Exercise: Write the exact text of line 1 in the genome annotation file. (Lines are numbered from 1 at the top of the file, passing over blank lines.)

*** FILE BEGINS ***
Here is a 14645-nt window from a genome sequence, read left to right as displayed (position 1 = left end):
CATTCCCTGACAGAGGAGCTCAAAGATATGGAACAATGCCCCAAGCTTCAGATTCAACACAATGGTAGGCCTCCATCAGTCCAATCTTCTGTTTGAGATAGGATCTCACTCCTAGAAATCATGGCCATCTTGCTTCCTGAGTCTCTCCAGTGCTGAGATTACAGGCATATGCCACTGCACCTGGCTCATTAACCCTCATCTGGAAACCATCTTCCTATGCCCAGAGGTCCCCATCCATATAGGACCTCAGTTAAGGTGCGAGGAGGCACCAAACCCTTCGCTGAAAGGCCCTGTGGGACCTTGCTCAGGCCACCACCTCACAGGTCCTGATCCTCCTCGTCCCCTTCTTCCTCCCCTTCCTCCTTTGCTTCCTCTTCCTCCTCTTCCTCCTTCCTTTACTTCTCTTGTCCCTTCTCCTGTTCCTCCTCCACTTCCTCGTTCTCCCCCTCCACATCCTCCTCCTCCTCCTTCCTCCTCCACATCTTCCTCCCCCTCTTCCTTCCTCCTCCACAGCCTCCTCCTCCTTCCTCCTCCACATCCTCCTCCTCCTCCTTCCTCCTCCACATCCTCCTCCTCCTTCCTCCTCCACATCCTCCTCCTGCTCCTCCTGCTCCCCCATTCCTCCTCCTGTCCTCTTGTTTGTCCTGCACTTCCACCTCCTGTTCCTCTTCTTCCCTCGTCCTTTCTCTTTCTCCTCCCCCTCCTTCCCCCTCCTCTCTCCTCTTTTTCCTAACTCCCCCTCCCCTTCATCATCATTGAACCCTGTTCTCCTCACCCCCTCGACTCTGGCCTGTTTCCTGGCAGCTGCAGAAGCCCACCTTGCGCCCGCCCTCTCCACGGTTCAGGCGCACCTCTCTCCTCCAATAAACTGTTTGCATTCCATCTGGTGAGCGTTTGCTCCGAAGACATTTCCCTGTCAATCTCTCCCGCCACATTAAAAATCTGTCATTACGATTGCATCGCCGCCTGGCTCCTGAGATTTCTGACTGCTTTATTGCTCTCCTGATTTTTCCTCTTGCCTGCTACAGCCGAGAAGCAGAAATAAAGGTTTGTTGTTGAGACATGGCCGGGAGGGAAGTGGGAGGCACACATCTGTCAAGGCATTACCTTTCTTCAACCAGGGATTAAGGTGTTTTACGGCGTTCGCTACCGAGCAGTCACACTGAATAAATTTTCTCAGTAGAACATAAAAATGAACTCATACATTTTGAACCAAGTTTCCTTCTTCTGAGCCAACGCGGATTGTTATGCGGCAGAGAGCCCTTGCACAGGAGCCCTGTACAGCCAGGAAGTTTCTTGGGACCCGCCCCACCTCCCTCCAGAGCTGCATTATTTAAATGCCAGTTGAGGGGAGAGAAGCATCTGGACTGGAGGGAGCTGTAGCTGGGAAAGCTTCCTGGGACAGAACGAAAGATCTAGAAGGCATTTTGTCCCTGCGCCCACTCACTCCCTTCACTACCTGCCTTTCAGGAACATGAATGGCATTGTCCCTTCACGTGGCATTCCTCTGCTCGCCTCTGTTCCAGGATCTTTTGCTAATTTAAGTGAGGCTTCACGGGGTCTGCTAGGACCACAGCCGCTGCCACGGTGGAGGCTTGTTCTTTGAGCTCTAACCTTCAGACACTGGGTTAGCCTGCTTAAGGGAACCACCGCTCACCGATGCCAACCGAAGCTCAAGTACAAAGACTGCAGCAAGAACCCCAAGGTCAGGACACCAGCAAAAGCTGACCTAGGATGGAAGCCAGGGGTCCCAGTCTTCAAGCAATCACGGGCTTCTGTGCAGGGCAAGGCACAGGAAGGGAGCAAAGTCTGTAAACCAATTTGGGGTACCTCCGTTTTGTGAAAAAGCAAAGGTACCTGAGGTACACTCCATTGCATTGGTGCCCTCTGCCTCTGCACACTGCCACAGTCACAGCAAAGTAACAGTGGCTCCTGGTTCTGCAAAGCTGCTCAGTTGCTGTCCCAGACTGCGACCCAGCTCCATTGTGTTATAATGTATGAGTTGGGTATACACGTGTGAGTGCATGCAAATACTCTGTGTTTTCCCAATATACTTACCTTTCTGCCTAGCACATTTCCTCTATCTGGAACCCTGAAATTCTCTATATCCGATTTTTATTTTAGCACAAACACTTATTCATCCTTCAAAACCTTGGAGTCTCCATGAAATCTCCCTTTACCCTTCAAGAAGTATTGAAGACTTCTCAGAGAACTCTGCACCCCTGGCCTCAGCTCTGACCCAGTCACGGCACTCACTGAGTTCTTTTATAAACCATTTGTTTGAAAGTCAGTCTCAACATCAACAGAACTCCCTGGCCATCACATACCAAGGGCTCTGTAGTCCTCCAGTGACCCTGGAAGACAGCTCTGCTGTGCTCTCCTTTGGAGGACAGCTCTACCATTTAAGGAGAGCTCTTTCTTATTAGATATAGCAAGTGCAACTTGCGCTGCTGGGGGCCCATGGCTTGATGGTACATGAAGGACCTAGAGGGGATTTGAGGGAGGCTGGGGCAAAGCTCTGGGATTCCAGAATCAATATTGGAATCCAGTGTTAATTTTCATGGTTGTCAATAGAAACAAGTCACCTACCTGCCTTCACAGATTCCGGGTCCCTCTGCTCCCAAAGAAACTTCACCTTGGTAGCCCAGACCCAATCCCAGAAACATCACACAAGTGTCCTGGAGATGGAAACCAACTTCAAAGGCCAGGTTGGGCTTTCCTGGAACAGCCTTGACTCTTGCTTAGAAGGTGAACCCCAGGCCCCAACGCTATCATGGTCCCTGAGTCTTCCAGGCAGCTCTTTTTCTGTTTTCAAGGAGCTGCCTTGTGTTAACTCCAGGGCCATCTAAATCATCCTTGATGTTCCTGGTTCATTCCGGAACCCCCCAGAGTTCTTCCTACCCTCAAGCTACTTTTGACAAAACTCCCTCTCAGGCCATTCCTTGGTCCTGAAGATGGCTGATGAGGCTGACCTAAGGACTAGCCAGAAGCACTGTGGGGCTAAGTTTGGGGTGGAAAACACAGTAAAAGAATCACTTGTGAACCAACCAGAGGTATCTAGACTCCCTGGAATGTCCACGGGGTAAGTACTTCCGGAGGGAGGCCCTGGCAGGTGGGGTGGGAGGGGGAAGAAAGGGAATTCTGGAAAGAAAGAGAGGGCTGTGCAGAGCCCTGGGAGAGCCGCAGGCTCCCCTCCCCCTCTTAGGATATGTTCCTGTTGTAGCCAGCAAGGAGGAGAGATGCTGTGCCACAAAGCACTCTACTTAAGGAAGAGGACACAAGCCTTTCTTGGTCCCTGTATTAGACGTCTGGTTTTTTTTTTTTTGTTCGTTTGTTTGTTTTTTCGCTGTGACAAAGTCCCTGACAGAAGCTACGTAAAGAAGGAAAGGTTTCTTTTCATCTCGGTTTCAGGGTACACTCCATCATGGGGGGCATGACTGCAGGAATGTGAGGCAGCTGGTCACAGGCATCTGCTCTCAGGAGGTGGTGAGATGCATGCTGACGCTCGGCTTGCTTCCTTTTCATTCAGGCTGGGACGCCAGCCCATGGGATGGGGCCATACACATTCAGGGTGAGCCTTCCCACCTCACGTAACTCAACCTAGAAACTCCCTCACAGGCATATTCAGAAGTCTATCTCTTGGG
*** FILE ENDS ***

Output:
Here is a 14645-nt window from a genome sequence, read left to right as displayed (position 1 = left end):